By: Justin Wishart
Another Canada Day is upon us, and amidst the celebrations going on from coast to coast to coast, I’d like to take time to contemplate Canada. Despite our issues as a nation, I honestly believe we live in one of the best countries on earth. But, what makes our country so great? Is it the pristine wilderness, diverse cultures, or Tim Horton’s? One of my answers for why I love my country is not usually one that is often given; I love Canada because of its Christian foundations. This will not garner me much in the way of ‘politically correct points’, however our great country is founded on Christian values. This is what I believe makes our country so attractive for the millions of immigrants who establish families here, with my own family moving here from Scotland in 1796.
I would like to highlight two surprising ways how Christianity has positively shaped Canadian culture. This is an extremely brief sampling, and cannot even begin to demonstrate the massive contribution Christianity has had on our great nation. Due to space, I only picked these two examples, and they might seem to be rather odd examples. I picked them because they fly in the face of the tired old narrative people use in an attempt to slam Christians. I could have picked more obvious examples, such as the education system, hospitals (including the motivation for setting up universal healthcare), various influential charitable organizations, the foundation for our Charter of Rights and Freedoms, and a host of other examples.
Before I begin however, it is important to recognize that many people, particularly Aboriginals/First Nations’ groups, have suffered greatly at the hands of various Christian organizations. Often professing Christians have done things which frankly are a glaring embarrassment to the overall Canadian Christian community. Christians should never downplay the horrors of these actions done in the not so distant past. On the other hand, we need not feel compelled to accept the overemphasis that many critics of Christianity place on these sad events. They make it sound like the only contribution Christianity gave Canada was Residential Schools and the destruction of First Nations’ culture. This is simply not true.
The Preservation of Native Culture
One surprising contribution Christianity has had on Canadian culture was the preservation and remembrance of First Nations’ cultures. One major motivation of settlers from the Old World, namely France, to come to Canada in the 1500/1600s was to be missionaries to the Aboriginal populations. Jesuits moved into these societies, learned their languages and customs, and often recorded what life was like. They wrote on their traditions and spiritual beliefs.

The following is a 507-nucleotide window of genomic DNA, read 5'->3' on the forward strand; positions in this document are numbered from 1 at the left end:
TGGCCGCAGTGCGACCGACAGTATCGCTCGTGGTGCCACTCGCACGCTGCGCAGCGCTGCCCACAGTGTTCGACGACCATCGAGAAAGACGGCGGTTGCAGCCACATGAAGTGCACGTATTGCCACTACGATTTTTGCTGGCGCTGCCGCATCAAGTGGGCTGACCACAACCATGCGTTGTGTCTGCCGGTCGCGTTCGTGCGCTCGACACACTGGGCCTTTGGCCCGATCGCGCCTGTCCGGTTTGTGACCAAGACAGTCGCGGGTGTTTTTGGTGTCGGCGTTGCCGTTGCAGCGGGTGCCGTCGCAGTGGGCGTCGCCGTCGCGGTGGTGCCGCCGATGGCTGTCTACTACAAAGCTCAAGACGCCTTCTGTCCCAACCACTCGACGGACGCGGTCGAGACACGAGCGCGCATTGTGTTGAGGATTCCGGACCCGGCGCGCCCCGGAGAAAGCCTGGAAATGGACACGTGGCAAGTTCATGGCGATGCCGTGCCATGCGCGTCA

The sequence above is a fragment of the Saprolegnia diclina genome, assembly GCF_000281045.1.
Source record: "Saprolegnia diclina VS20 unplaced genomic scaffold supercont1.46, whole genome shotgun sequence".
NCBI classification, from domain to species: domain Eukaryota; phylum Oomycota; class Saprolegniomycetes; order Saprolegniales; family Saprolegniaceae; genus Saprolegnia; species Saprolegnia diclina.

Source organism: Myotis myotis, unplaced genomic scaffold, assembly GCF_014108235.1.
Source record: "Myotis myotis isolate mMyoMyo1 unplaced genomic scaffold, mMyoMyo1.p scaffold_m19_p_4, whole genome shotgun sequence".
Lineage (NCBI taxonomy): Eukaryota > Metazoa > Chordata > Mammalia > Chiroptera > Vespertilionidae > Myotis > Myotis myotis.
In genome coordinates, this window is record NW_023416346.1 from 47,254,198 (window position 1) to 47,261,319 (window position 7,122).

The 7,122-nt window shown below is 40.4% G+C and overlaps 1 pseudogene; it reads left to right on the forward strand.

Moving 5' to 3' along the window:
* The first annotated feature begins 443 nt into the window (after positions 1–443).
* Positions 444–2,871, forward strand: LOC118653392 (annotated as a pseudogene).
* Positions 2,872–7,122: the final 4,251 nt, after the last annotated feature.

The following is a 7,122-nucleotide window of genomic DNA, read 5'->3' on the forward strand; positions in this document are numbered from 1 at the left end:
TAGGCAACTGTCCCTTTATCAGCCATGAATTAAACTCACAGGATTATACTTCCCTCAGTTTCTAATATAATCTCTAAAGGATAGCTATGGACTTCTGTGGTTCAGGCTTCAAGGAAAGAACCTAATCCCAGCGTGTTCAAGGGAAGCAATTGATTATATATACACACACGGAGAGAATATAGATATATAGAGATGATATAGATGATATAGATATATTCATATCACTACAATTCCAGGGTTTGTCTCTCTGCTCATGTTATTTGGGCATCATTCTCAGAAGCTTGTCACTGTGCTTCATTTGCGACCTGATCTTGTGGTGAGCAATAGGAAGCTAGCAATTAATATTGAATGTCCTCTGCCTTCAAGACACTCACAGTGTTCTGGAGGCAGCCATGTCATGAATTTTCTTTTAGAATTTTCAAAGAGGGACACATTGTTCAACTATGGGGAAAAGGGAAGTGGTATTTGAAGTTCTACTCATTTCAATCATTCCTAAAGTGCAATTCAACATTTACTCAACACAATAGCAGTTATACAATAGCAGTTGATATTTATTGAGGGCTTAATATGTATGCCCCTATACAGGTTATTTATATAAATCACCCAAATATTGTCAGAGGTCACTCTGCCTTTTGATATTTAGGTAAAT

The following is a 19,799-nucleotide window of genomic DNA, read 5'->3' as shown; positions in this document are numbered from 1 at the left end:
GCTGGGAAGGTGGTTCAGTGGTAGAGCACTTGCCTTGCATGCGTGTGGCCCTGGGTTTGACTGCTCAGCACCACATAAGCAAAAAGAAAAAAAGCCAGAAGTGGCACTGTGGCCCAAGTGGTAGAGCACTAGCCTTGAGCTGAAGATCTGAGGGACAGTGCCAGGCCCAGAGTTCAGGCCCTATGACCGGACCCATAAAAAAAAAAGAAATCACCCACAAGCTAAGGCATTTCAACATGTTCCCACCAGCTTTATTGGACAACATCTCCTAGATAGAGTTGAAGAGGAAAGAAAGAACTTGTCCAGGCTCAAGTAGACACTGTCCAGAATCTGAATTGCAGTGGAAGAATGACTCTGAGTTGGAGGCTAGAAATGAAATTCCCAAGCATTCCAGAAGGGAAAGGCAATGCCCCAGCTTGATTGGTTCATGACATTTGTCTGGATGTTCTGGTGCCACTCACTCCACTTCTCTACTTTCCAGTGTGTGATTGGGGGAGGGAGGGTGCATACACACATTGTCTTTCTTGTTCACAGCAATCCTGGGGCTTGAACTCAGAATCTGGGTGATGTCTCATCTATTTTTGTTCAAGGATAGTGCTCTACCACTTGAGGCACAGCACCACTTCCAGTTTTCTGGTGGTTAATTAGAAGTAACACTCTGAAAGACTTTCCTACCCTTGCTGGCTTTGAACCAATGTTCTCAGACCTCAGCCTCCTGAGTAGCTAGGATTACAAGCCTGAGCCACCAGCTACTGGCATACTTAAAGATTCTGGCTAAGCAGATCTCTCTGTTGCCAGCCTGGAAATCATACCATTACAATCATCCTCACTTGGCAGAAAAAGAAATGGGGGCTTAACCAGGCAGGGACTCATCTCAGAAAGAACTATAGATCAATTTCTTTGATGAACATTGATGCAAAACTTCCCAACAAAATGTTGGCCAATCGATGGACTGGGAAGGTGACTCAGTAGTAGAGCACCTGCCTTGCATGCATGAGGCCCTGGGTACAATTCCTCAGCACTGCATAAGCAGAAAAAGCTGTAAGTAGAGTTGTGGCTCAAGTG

“In studying the Amerindian [Aboriginal] societies of the sixteenth and seventeenth centuries, the data obtained from artifacts and the written records of European observers is the supplemented by the oral traditions, the stories, legends, and myths passed down from one generation to the next among Amerindians.”
And who were primarily these “European observers”?
“Much of our knowledge of Amerindian life and societies is drawn from the correspondence of Jesuit missionaries. The latter excel in providing detailed, oftentimes sympathetic and understanding descriptions…acknowledging the latter’s virtues and qualities, and frequently making comparisons with some of the less than admirable ways of the French coreligionists.”
It seems that the common narrative that missionaries destroyed First Nations’ culture turns out to be a half-truth. It is equally true that it was missionaries who have preserved much of First Nations’ culture that would have been lost. As it turns out, it was the missionaries who viewed Christianity as equal to European culture, mistaking Western culture with Christianity, that cause the greatest damage and horror stories we hear. But, it was the missionaries who understood that the Gospel message is something different then European culture which has helped preserve First Nations’ culture for us today.
It is because of this Christian heritage that we can know and learn about our pre-euro mosaic. First Nations’ culture continues to play a major role in Canada’s self identity, an identity which would have been lost without these early Christian missionaries.